Avoidant/Restrictive Food Intake Disorder, more commonly referred to as ARFID, was added to the Feeding and Eating Disorders section of the 5th edition of the Diagnostic and Statistical Manual of Mental Disorders (DSM) in 2013. As the name suggests, the hallmark feature of this disorder is highly restrictive eating, with associated medical problems or social difficulties. ARFID is a reformulation of a disorder that in previous editions of the DSM was called feeding disorder of infancy and early childhood. In DSM-5, the age-of-onset feature was removed as a diagnostic criterion, in acknowledgment that people of all ages can have significant avoidant or restrictive eating and that this does not always start in childhood. To learn more about the basics of ARFID, click here.
The addition of a diagnosis, or diagnostic formulation, into DSM heralds a new phase in the research agenda of the disorder. Seven years after its introduction into the category of eating disorders, here’s where the field is at:
Who gets ARFID?
ARFID is not the same as picky eating (Give a listen to this podcast for a better understanding of what this problem looks like in action.). Although about 25% of children and adolescents experience feeding or eating problems, ARFID is different from picky eating because of its severity and persistence. While the group of those affected appears to be rather heterogeneous, early reports suggest that these patients are more likely to be younger, male, and have other psychiatric or medical conditions compared to individuals with other kinds of eating disorders. Many individuals diagnosed with ARFID have also been diagnosed with autism spectrum disorder, oppositional defiant disorder, or attention deficit/hyperactivity disorder. Unfortunately, we don’t yet have much data on prevalence. A study in a gastroenterology clinic with children between the ages of 8 and 18 years old estimated the prevalence to be 1.5%. In North American pediatric tertiary care eating disorder programs the prevalence of ARFID is estimated to be between 5 and 14%, and in day treatment programs for eating disorders, the prevalence is estimated to be 23%. This question becomes even more complicated when you add adults to the mix since most studies on ARFID have only included youth samples.
Is the restrictive eating behavior of ARFID comparable to anorexia nervosa?
Individuals with ARFID do not by diagnostic definition experience a fear of fat or weight gain, or body image distress. Yet, they are eating restrictively. The field has wondered if and how eating behavior differs between these diagnostic groups. It is now clear that the foods preferred by individuals with ARFID tend to be processed, energy-dense, high-fat, and high-carbohydrate. Food restriction or avoidance is often guided by principles related to color or texture, or due to lack of interest in food and eating, rather than macronutrient content. Compared to people with anorexia nervosa, those with ARFID consume a daily diet with a significantly lower ratio of protein (Presentation by Izquierdo, Thomas, Mancuso, et al. at the 2017 conference of the Eating Disorders Research Society).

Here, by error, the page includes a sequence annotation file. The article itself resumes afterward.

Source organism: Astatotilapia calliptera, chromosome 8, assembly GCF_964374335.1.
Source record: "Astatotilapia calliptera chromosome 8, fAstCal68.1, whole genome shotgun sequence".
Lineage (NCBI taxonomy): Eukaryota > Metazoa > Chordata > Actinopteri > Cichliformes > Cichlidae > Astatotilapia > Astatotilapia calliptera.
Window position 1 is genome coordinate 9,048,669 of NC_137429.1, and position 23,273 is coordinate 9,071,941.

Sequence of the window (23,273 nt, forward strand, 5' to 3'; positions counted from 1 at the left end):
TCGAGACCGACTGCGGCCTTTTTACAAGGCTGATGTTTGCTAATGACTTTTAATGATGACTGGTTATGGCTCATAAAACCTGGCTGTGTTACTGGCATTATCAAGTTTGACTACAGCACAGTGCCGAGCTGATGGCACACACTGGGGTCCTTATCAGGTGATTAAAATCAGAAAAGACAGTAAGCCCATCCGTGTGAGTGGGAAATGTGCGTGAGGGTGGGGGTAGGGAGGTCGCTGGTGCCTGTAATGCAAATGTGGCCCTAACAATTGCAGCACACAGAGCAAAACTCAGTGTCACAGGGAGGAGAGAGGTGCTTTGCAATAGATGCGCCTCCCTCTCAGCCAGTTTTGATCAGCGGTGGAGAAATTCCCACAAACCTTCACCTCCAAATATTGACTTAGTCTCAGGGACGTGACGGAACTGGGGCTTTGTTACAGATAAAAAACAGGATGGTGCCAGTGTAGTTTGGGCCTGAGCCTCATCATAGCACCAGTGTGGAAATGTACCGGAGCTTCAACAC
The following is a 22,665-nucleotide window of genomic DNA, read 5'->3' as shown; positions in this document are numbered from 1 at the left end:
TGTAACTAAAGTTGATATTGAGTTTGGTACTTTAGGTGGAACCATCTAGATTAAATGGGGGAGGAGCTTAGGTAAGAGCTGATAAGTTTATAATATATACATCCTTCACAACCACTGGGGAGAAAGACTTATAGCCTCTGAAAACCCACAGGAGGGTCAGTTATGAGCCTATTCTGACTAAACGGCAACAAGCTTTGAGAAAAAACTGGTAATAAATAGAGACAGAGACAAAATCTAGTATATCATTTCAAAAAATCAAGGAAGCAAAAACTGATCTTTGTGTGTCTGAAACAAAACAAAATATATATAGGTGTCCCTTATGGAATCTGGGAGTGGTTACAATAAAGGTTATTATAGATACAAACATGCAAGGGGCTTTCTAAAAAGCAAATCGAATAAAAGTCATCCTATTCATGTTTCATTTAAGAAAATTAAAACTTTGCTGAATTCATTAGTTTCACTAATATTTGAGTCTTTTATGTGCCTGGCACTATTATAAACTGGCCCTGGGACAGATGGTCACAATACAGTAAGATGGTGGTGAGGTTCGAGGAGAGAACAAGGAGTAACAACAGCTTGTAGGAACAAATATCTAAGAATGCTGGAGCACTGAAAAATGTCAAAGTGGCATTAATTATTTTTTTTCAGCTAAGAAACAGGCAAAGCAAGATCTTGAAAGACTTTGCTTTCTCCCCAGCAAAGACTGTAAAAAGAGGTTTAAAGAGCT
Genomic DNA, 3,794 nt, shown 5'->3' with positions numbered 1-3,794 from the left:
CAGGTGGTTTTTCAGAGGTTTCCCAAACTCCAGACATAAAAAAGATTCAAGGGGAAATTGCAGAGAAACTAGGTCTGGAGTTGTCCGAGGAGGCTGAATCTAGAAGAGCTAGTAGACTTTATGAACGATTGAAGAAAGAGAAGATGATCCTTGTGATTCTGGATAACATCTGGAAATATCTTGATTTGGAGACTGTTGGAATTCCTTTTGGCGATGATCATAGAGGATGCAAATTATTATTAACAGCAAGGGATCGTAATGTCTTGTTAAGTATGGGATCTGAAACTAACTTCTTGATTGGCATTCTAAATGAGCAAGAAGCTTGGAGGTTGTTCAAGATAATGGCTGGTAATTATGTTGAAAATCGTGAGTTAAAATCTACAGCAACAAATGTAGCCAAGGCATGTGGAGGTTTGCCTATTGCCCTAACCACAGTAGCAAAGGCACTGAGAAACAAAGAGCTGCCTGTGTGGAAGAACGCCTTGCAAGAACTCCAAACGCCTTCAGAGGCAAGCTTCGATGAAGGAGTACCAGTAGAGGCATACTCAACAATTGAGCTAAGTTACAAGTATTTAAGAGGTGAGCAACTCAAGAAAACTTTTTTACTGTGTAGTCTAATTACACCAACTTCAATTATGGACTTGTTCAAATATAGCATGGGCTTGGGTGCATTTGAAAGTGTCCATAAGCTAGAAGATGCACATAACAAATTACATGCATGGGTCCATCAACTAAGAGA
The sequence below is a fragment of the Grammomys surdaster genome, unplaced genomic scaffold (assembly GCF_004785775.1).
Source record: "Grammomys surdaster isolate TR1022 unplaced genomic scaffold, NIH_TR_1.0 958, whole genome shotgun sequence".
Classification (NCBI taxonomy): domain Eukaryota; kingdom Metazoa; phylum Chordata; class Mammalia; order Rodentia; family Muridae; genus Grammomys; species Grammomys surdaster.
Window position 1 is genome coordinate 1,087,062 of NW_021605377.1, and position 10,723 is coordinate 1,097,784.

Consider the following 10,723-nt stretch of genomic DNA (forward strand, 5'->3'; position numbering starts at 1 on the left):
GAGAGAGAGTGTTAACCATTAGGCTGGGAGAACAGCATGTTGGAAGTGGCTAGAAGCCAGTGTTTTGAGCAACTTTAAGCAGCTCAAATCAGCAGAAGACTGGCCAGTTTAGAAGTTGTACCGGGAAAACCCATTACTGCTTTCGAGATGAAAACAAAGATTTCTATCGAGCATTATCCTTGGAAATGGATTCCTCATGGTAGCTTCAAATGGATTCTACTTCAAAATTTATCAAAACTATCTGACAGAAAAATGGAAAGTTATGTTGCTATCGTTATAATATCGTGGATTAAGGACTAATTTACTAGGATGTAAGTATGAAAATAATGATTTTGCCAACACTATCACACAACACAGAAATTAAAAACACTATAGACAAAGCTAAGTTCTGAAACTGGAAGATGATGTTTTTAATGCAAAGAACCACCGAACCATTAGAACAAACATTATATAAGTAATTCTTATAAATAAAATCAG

What kind of treatment is recommended based on available data?
Because ARFID is broad in its scope, there are various manifestations of this disorder that might warrant diverse treatment approaches. Outpatient treatments include cognitive-behavioral therapy (CBT) and family-based treatment (FBT).
- CBT for ARFID focuses on providing education on the diagnosis, normalizing eating by increasing intake and variety, identifying the thoughts that maintain the patient’s avoidant/restrictive eating behavior and addressing the thoughts and behaviors through food exposures and behavioral experiments. This model assumes some individuals are predisposed to sensory sensitivity and/or fear aversive consequences such as choking or vomiting. CBT for ARFID is a 20-30 session intervention currently being studied in individuals ages 10 and older and a clinician treatment manual is available.
- FBT for ARFID is similar to FBT for anorexia nervosa (read more about FBT here). The difference is that parents are asked to increase diet variety with repeated exposure to feared food and avoid making accommodations related to eating behavior they’ve likely been making for years. Currently, clinical trials to study the effectiveness of FBT for ARFID are underway. Case studies suggest that the main principles of FBT are applicable for a range of clinical presentations of ARFID.
For low-weight children and adolescents with medical instability, hospital-based refeeding programs may be helpful. There are no medications currently indicated for the treatment of ARFID.
What additional research questions are people asking?
The Eating Disorders Clinical and Research Program at Mass General Hospital is working to understand the hormones and areas of the brain involved in emotion, fear and sensory processing for individuals with ARFID. The Eating Disorder Research Laboratory at Duke Psychiatry and Behavioral Sciences is conducting an online survey for children and adults to better understand the range of eating problems and behaviors.
Where to seek help:
If you are looking for help for yourself or someone else, consider the following referral resources:
- National Eating Disorders Association – Contact this national US helpline for a list of specialized, eating disorder treatment resources.
- Association for Behavioral and Cognitive Therapies – Search for a cognitive behavioral therapist by location, specialty, and insurance.
- Psychology Today – Search by a variety of factors, like location, specialty, and insurance for an outpatient psychotherapist.
As always, you can contact us with referral questions at 646-774-8066 or email us at firstname.lastname@example.org.